Revisiting Simone de Beauvoir’s ‘The Second Sex’ as a Work in Progress

Simone de Beauvoir, the 20th-century French writer and philosopher, published her foundational feminist text “The Second Sex” in 1949, predating by more than a decade the women’s liberation movement that swept the Western world. An impassioned treatise on the female plight under the oppression of a male-dominated work force, this book — with such prescient and controversial themes as the comparison between gender and racial conflicts among the working class — stirred controversy in Europe and America and solidified her legacy as one of history’s most independent and influential thinkers.

It is a legacy that resonates now, nearly 70 years later, more than ever. The new publication of the manuscript pages to “Le Deuxième Sexe,” which she completed between the years of 1946 and 1949, reveals an artist’s creative process: Her adoptive daughter, Sylvie Le Bon de Beauvoir (herself a philosophy professor), explained that her mother wrote every page of her books longhand before enlisting professional typists to create pages like this one, on which she would make further revisions. According to Le Bon de Beauvoir, therefore, this page — 164 bis, an inserted page between 164 and 165 — would have represented a “more advanced stage of the writing process.”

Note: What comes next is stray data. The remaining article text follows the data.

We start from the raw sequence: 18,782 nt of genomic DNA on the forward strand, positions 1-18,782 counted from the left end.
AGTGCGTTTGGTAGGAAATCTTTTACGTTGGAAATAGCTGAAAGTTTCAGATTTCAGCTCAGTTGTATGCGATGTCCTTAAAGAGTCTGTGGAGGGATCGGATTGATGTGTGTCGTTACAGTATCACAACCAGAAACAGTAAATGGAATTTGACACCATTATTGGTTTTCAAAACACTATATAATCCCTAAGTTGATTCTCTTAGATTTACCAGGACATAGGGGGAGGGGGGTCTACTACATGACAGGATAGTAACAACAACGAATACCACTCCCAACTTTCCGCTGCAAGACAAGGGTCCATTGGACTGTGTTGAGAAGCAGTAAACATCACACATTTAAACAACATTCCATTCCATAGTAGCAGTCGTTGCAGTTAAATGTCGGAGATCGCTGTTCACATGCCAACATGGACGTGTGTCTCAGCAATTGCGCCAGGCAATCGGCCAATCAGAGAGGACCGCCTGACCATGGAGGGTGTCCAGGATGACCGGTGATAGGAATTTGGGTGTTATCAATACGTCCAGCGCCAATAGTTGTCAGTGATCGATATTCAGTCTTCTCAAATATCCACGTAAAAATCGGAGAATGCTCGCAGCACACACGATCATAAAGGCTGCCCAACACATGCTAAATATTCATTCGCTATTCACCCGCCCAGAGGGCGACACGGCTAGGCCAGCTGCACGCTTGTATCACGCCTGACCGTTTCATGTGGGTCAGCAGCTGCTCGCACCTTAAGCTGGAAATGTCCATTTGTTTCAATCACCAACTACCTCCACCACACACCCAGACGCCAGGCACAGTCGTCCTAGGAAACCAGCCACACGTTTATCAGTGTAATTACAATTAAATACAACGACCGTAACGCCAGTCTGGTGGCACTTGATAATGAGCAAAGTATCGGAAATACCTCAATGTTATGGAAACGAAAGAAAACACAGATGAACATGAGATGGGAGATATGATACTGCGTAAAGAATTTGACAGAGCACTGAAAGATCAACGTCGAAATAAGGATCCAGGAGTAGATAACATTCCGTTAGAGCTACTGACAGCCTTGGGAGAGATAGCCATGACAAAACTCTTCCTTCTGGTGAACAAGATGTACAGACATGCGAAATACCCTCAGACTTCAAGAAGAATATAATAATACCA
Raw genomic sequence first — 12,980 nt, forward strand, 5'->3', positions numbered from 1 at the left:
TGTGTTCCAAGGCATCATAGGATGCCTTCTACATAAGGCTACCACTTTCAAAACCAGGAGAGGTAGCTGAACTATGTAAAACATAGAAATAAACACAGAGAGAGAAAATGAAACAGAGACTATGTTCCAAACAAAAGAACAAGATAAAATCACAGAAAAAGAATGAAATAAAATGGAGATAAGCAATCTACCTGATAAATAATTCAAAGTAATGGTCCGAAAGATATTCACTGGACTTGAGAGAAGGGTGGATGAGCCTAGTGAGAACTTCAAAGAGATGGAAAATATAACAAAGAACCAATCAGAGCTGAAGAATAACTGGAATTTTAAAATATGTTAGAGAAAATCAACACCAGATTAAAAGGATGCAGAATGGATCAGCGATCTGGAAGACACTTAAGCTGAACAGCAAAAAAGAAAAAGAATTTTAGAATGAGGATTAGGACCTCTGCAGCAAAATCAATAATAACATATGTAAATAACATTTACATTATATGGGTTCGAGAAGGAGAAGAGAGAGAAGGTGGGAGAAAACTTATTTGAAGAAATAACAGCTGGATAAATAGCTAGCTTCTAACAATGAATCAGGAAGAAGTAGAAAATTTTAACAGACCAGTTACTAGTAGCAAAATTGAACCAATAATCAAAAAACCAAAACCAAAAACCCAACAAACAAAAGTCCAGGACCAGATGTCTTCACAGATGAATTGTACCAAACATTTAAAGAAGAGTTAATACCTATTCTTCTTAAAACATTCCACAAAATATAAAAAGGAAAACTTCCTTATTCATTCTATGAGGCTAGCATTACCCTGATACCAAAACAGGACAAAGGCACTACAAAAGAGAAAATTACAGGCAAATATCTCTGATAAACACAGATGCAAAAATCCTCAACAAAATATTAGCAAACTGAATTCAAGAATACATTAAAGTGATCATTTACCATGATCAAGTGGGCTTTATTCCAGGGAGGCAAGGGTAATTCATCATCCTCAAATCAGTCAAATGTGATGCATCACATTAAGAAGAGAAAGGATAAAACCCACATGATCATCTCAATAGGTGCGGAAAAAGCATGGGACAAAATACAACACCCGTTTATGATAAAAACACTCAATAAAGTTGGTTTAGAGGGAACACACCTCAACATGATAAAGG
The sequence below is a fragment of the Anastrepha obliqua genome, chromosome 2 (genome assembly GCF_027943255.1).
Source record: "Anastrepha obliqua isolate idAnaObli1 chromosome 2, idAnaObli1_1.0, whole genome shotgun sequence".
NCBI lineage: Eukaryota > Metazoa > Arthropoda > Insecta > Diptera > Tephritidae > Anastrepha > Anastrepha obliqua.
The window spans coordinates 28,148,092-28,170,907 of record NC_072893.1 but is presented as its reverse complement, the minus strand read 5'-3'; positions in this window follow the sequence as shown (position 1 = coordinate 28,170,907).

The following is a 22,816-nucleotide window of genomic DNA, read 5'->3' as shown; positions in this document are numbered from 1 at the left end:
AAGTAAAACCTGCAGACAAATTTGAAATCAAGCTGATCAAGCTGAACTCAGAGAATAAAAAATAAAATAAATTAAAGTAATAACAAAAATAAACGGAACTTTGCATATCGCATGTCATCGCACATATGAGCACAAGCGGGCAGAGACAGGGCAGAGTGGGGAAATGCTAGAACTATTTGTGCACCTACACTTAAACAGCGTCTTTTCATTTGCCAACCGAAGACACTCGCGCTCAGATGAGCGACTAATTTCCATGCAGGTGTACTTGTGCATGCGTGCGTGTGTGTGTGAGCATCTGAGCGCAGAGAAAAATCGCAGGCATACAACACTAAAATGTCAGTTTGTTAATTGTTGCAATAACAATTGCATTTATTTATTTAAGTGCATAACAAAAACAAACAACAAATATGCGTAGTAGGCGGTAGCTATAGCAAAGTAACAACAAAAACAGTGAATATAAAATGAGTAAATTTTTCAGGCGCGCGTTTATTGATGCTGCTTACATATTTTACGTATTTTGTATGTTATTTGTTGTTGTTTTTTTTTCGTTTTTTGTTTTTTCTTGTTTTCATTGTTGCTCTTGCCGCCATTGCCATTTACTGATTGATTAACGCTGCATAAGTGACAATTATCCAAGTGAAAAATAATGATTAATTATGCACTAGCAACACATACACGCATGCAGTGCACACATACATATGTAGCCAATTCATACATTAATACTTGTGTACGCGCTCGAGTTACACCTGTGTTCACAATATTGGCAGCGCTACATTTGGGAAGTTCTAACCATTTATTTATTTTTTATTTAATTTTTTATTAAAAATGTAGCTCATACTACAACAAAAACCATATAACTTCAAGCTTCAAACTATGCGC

“This page is particularly significant,” Le Bon de Beauvoir wrote to the Book Review. “De Beauvoir underlines here the historical divorce between two causes: the proletariat cause and the feminist one. There has never been any solidarity between these two categories of oppressed human beings. She confirms this thesis by drawing a parallel with the case of black Americans.”

For Le Bon de Beauvoir, then, this typewritten addendum reveals so much more than just the inner workings of a late avant-garde activist mind: “These lines justify the necessary autonomy of the feminist struggle.”

Copyrighted By nytimes.com. Source

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